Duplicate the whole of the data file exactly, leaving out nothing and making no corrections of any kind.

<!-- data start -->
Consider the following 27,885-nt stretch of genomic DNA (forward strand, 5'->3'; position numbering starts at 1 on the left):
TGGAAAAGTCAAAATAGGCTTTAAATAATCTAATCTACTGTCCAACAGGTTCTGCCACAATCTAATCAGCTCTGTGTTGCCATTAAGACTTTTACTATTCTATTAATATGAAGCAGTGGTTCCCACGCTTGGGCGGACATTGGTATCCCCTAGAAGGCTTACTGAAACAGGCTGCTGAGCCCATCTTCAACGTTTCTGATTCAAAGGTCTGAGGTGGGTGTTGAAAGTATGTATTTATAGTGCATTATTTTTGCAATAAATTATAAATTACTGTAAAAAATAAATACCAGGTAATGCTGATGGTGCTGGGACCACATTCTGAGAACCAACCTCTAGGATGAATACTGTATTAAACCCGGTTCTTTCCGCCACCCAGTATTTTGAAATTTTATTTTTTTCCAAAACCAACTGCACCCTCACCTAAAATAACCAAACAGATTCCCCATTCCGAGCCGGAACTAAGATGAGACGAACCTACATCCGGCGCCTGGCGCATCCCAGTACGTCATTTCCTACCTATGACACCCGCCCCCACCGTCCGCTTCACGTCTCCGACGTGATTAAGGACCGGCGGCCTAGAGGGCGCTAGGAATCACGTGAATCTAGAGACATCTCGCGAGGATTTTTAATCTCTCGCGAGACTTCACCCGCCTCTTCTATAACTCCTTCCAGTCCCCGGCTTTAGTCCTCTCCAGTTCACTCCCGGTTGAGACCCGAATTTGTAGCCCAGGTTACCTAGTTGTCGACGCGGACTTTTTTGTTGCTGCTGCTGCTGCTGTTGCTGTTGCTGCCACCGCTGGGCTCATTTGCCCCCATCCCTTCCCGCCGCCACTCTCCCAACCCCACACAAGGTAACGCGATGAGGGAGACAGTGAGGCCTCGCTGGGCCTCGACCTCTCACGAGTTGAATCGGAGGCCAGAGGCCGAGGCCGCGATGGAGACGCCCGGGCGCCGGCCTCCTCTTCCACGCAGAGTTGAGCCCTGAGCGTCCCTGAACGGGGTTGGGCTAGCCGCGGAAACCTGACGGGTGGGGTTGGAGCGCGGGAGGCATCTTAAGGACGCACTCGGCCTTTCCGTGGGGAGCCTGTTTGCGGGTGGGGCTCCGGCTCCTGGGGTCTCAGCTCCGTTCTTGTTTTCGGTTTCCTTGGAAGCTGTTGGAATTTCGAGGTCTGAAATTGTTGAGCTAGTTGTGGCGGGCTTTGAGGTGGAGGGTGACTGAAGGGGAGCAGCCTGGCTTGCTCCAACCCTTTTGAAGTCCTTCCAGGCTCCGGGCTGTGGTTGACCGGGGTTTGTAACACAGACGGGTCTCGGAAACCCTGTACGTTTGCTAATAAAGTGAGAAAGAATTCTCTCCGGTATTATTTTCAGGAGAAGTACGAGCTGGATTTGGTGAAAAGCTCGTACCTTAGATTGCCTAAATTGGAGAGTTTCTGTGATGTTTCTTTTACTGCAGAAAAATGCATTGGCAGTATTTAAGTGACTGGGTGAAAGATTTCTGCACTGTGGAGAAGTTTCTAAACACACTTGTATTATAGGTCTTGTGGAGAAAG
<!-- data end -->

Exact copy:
Consider the following 27,885-nt stretch of genomic DNA (forward strand, 5'->3'; position numbering starts at 1 on the left):
TGGAAAAGTCAAAATAGGCTTTAAATAATCTAATCTACTGTCCAACAGGTTCTGCCACAATCTAATCAGCTCTGTGTTGCCATTAAGACTTTTACTATTCTATTAATATGAAGCAGTGGTTCCCACGCTTGGGCGGACATTGGTATCCCCTAGAAGGCTTACTGAAACAGGCTGCTGAGCCCATCTTCAACGTTTCTGATTCAAAGGTCTGAGGTGGGTGTTGAAAGTATGTATTTATAGTGCATTATTTTTGCAATAAATTATAAATTACTGTAAAAAATAAATACCAGGTAATGCTGATGGTGCTGGGACCACATTCTGAGAACCAACCTCTAGGATGAATACTGTATTAAACCCGGTTCTTTCCGCCACCCAGTATTTTGAAATTTTATTTTTTTCCAAAACCAACTGCACCCTCACCTAAAATAACCAAACAGATTCCCCATTCCGAGCCGGAACTAAGATGAGACGAACCTACATCCGGCGCCTGGCGCATCCCAGTACGTCATTTCCTACCTATGACACCCGCCCCCACCGTCCGCTTCACGTCTCCGACGTGATTAAGGACCGGCGGCCTAGAGGGCGCTAGGAATCACGTGAATCTAGAGACATCTCGCGAGGATTTTTAATCTCTCGCGAGACTTCACCCGCCTCTTCTATAACTCCTTCCAGTCCCCGGCTTTAGTCCTCTCCAGTTCACTCCCGGTTGAGACCCGAATTTGTAGCCCAGGTTACCTAGTTGTCGACGCGGACTTTTTTGTTGCTGCTGCTGCTGCTGTTGCTGTTGCTGCCACCGCTGGGCTCATTTGCCCCCATCCCTTCCCGCCGCCACTCTCCCAACCCCACACAAGGTAACGCGATGAGGGAGACAGTGAGGCCTCGCTGGGCCTCGACCTCTCACGAGTTGAATCGGAGGCCAGAGGCCGAGGCCGCGATGGAGACGCCCGGGCGCCGGCCTCCTCTTCCACGCAGAGTTGAGCCCTGAGCGTCCCTGAACGGGGTTGGGCTAGCCGCGGAAACCTGACGGGTGGGGTTGGAGCGCGGGAGGCATCTTAAGGACGCACTCGGCCTTTCCGTGGGGAGCCTGTTTGCGGGTGGGGCTCCGGCTCCTGGGGTCTCAGCTCCGTTCTTGTTTTCGGTTTCCTTGGAAGCTGTTGGAATTTCGAGGTCTGAAATTGTTGAGCTAGTTGTGGCGGGCTTTGAGGTGGAGGGTGACTGAAGGGGAGCAGCCTGGCTTGCTCCAACCCTTTTGAAGTCCTTCCAGGCTCCGGGCTGTGGTTGACCGGGGTTTGTAACACAGACGGGTCTCGGAAACCCTGTACGTTTGCTAATAAAGTGAGAAAGAATTCTCTCCGGTATTATTTTCAGGAGAAGTACGAGCTGGATTTGGTGAAAAGCTCGTACCTTAGATTGCCTAAATTGGAGAGTTTCTGTGATGTTTCTTTTACTGCAGAAAAATGCATTGGCAGTATTTAAGTGACTGGGTGAAAGATTTCTGCACTGTGGAGAAGTTTCTAAACACACTTGTATTATAGGTCTTGTGGAGAAAG